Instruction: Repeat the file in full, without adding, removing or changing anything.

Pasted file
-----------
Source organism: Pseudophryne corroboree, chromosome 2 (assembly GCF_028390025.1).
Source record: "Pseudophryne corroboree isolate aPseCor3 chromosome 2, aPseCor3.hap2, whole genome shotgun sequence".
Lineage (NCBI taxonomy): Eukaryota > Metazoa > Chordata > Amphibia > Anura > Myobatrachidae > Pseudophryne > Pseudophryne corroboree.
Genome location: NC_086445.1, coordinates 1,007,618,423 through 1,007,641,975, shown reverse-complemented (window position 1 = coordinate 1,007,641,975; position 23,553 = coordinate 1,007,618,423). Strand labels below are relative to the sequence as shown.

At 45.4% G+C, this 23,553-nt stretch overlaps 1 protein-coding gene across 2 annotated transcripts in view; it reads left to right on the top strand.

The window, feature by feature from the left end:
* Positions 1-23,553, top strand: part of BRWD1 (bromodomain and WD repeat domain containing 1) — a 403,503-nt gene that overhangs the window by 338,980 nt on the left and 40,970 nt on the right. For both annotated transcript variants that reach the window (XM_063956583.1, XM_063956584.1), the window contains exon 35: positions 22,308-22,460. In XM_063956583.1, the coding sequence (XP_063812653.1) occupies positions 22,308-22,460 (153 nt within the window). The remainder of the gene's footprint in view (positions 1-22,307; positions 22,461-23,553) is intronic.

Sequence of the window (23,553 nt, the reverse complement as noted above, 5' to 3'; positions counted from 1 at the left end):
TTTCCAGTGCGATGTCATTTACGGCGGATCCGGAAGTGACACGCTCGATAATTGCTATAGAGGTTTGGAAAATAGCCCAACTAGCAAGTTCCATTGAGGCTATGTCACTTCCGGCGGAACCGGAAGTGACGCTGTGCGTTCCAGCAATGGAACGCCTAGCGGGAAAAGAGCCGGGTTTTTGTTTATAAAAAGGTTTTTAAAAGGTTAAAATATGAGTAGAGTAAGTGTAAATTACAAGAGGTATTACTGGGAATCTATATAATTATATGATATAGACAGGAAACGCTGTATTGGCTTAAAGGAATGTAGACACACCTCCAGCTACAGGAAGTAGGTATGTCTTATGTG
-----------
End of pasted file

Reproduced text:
Source organism: Pseudophryne corroboree, chromosome 2 (assembly GCF_028390025.1).
Source record: "Pseudophryne corroboree isolate aPseCor3 chromosome 2, aPseCor3.hap2, whole genome shotgun sequence".
Lineage (NCBI taxonomy): Eukaryota > Metazoa > Chordata > Amphibia > Anura > Myobatrachidae > Pseudophryne > Pseudophryne corroboree.
Genome location: NC_086445.1, coordinates 1,007,618,423 through 1,007,641,975, shown reverse-complemented (window position 1 = coordinate 1,007,641,975; position 23,553 = coordinate 1,007,618,423). Strand labels below are relative to the sequence as shown.

At 45.4% G+C, this 23,553-nt stretch overlaps 1 protein-coding gene across 2 annotated transcripts in view; it reads left to right on the top strand.

The window, feature by feature from the left end:
* Positions 1-23,553, top strand: part of BRWD1 (bromodomain and WD repeat domain containing 1) — a 403,503-nt gene that overhangs the window by 338,980 nt on the left and 40,970 nt on the right. For both annotated transcript variants that reach the window (XM_063956583.1, XM_063956584.1), the window contains exon 35: positions 22,308-22,460. In XM_063956583.1, the coding sequence (XP_063812653.1) occupies positions 22,308-22,460 (153 nt within the window). The remainder of the gene's footprint in view (positions 1-22,307; positions 22,461-23,553) is intronic.

Sequence of the window (23,553 nt, the reverse complement as noted above, 5' to 3'; positions counted from 1 at the left end):
TTTCCAGTGCGATGTCATTTACGGCGGATCCGGAAGTGACACGCTCGATAATTGCTATAGAGGTTTGGAAAATAGCCCAACTAGCAAGTTCCATTGAGGCTATGTCACTTCCGGCGGAACCGGAAGTGACGCTGTGCGTTCCAGCAATGGAACGCCTAGCGGGAAAAGAGCCGGGTTTTTGTTTATAAAAAGGTTTTTAAAAGGTTAAAATATGAGTAGAGTAAGTGTAAATTACAAGAGGTATTACTGGGAATCTATATAATTATATGATATAGACAGGAAACGCTGTATTGGCTTAAAGGAATGTAGACACACCTCCAGCTACAGGAAGTAGGTATGTCTTATGTG